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Today's Stichomancy for Nikola Tesla

The first excerpt represents the element of Air. It speaks of mental influences and the process of thought, and is drawn from Vailima Letters by Robert Louis Stevenson:

interest for man or God or animal.

I should have told you about the Club. We have been asked to try and start a sort of weekly ball for the half-castes and natives, ourselves to be the only whites; and we consented, from a very heavy sense of duty, and with not much hope. Two nights ago we had twenty people up, received them in the front verandah, entertained them on cake and lemonade, and I made a speech - embodying our proposals, or conditions, if you like - for I suppose thirty minutes. No joke to speak to such an audience, but it is believed I was thoroughly intelligible. I took the plan of saying everything at least

The second excerpt represents the element of Fire. It speaks of emotional influences and base passions, and is drawn from Out of Time's Abyss by Edgar Rice Burroughs:

that he was positive was in store for him. "I'll see to that," he said, and they all knew that Tippet meant to take his own life before darkness set in.

Bradley tried to reason with him, in his short, crisp way, but soon saw the futility of it; nor could he take the man's weapons from him without subjecting him to almost certain death from any of the numberless dangers that beset their way.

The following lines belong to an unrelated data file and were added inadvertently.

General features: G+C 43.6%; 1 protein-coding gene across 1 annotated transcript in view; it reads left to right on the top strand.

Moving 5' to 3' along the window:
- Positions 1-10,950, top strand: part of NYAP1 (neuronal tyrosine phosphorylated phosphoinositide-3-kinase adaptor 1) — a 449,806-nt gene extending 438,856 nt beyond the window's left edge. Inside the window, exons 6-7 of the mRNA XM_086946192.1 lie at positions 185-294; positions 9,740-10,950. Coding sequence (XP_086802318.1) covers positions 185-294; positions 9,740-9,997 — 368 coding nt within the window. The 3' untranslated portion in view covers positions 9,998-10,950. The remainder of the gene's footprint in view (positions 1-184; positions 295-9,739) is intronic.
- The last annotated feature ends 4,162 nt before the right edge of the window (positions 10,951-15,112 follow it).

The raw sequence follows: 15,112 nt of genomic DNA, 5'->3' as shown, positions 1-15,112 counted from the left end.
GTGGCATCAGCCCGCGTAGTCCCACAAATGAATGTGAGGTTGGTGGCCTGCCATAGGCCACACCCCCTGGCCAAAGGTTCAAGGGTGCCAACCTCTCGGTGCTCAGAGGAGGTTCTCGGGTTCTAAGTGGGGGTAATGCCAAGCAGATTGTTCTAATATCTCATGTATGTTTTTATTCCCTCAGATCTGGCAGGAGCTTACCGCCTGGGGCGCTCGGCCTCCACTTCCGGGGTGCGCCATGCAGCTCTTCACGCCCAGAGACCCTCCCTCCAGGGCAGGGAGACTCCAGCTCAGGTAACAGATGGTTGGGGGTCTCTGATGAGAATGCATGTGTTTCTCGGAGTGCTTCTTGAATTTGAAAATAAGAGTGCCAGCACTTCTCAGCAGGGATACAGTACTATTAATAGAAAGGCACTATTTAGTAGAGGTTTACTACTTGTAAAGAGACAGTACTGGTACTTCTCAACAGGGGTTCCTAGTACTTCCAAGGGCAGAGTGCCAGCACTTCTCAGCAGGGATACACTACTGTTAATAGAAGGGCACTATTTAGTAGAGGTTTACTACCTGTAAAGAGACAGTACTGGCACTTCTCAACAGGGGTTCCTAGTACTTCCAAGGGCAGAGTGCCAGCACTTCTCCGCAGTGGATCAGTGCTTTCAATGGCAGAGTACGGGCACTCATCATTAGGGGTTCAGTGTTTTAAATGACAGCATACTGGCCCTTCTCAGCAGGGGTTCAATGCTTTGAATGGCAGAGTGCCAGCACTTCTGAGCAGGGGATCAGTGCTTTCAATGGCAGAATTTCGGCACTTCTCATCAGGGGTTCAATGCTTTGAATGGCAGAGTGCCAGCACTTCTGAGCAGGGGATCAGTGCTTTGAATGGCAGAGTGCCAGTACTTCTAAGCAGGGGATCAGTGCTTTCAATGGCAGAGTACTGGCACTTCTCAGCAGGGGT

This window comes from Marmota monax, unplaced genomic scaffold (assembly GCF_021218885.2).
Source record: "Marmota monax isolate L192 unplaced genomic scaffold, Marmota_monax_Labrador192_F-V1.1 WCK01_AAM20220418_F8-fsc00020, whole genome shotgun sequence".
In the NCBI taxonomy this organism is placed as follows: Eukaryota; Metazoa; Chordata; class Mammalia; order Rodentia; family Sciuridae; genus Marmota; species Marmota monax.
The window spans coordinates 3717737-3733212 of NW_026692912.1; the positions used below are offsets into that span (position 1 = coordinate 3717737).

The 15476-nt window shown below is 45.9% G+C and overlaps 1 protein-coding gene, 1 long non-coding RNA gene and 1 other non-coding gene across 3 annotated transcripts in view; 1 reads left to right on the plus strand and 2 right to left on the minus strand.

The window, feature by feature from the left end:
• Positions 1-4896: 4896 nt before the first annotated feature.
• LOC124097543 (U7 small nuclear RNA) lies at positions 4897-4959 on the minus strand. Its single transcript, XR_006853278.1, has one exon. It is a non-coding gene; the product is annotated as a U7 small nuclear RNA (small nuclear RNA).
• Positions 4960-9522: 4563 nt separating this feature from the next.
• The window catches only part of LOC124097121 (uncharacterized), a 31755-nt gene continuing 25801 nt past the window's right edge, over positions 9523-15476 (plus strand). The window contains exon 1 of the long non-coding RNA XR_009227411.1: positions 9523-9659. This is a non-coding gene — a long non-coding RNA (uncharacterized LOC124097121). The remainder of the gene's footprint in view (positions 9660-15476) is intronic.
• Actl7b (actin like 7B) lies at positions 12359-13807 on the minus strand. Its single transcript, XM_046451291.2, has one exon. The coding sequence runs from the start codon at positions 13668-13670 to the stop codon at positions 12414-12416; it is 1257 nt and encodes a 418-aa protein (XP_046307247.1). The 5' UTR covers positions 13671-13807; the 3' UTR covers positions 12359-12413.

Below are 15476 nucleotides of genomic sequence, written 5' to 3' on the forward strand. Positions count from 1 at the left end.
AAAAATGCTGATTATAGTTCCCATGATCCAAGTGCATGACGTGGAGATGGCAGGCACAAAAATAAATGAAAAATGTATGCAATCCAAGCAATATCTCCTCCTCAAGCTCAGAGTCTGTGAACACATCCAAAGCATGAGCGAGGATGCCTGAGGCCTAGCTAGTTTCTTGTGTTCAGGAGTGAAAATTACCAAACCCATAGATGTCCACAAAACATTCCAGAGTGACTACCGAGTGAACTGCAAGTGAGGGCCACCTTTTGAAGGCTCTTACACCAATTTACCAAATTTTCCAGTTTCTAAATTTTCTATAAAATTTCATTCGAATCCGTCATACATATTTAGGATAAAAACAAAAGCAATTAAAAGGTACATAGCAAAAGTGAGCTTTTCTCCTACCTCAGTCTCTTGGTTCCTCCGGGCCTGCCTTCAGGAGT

The entire party was moody and glum. There was none of the bantering that had marked their intercourse before, even in the face of blighting hardships and hideous danger. This was a new menace that threatened them, something that they couldn't


Out of Time's Abyss
The third excerpt represents the element of Water. It speaks of pure spiritual influences and feelings of love, and is drawn from Parmenides by Plato:

Well, said Parmenides, and what do you say of another question?

What question?

I imagine that the way in which you are led to assume one idea of each kind is as follows:--You see a number of great objects, and when you look at them there seems to you to be one and the same idea (or nature) in them all; hence you conceive of greatness as one.

Very true, said Socrates.

And if you go on and allow your mind in like manner to embrace in one view the idea of greatness and of great things which are not the idea, and to compare them, will not another greatness arise, which will appear to be the source of all these?

The fourth excerpt represents the element of Earth. It speaks of physical influences and the impact of the unseen on the visible world, and is drawn from Just Folks by Edgar A. Guest:

My life through the days slipping by, Shall my tapestry prove a success? What sort of a weaver am I?

Am I making the most of the red And the bright strands of luminous gold? Or blotting them out with the thread By which all men's failure is told? Am I picturing life as despair, As a thing men shall shudder to see, Or weaving a bit that is fair That shall stand as the record of me?


Just Folks